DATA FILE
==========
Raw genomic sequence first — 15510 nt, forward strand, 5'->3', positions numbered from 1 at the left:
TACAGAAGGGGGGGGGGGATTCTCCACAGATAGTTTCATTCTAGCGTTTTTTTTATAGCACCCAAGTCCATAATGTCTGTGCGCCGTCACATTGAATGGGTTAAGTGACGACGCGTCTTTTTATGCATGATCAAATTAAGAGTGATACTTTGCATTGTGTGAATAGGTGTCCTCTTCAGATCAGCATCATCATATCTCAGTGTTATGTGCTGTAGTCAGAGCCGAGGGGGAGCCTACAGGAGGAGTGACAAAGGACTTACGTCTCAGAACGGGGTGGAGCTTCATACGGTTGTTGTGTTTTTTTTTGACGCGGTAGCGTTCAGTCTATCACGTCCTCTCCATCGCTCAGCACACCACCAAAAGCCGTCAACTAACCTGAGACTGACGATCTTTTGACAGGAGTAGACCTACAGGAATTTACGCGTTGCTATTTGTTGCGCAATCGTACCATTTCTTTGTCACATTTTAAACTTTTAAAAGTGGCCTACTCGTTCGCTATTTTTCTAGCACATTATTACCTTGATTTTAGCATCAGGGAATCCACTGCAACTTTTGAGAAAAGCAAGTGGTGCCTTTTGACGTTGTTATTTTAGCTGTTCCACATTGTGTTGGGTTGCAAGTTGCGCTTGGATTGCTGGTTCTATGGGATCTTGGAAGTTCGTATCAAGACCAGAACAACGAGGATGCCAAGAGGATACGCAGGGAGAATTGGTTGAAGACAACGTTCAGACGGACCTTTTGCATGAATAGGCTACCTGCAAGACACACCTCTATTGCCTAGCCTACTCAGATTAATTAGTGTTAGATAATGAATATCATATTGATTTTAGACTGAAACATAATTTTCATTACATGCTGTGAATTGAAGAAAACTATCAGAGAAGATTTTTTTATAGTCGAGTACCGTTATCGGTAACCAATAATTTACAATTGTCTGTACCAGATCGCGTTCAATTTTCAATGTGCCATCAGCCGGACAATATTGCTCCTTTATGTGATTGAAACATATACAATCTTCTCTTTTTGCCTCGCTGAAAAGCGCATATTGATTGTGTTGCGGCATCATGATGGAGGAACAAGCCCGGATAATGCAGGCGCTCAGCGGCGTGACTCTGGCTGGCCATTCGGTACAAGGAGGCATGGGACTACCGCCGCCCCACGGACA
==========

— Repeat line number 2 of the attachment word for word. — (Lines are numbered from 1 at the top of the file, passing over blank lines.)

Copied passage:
TACAGAAGGGGGGGGGGGATTCTCCACAGATAGTTTCATTCTAGCGTTTTTTTTATAGCACCCAAGTCCATAATGTCTGTGCGCCGTCACATTGAATGGGTTAAGTGACGACGCGTCTTTTTATGCATGATCAAATTAAGAGTGATACTTTGCATTGTGTGAATAGGTGTCCTCTTCAGATCAGCATCATCATATCTCAGTGTTATGTGCTGTAGTCAGAGCCGAGGGGGAGCCTACAGGAGGAGTGACAAAGGACTTACGTCTCAGAACGGGGTGGAGCTTCATACGGTTGTTGTGTTTTTTTTTGACGCGGTAGCGTTCAGTCTATCACGTCCTCTCCATCGCTCAGCACACCACCAAAAGCCGTCAACTAACCTGAGACTGACGATCTTTTGACAGGAGTAGACCTACAGGAATTTACGCGTTGCTATTTGTTGCGCAATCGTACCATTTCTTTGTCACATTTTAAACTTTTAAAAGTGGCCTACTCGTTCGCTATTTTTCTAGCACATTATTACCTTGATTTTAGCATCAGGGAATCCACTGCAACTTTTGAGAAAAGCAAGTGGTGCCTTTTGACGTTGTTATTTTAGCTGTTCCACATTGTGTTGGGTTGCAAGTTGCGCTTGGATTGCTGGTTCTATGGGATCTTGGAAGTTCGTATCAAGACCAGAACAACGAGGATGCCAAGAGGATACGCAGGGAGAATTGGTTGAAGACAACGTTCAGACGGACCTTTTGCATGAATAGGCTACCTGCAAGACACACCTCTATTGCCTAGCCTACTCAGATTAATTAGTGTTAGATAATGAATATCATATTGATTTTAGACTGAAACATAATTTTCATTACATGCTGTGAATTGAAGAAAACTATCAGAGAAGATTTTTTTATAGTCGAGTACCGTTATCGGTAACCAATAATTTACAATTGTCTGTACCAGATCGCGTTCAATTTTCAATGTGCCATCAGCCGGACAATATTGCTCCTTTATGTGATTGAAACATATACAATCTTCTCTTTTTGCCTCGCTGAAAAGCGCATATTGATTGTGTTGCGGCATCATGATGGAGGAACAAGCCCGGATAATGCAGGCGCTCAGCGGCGTGACTCTGGCTGGCCATTCGGTACAAGGAGGCATGGGACTACCGCCGCCCCACGGACA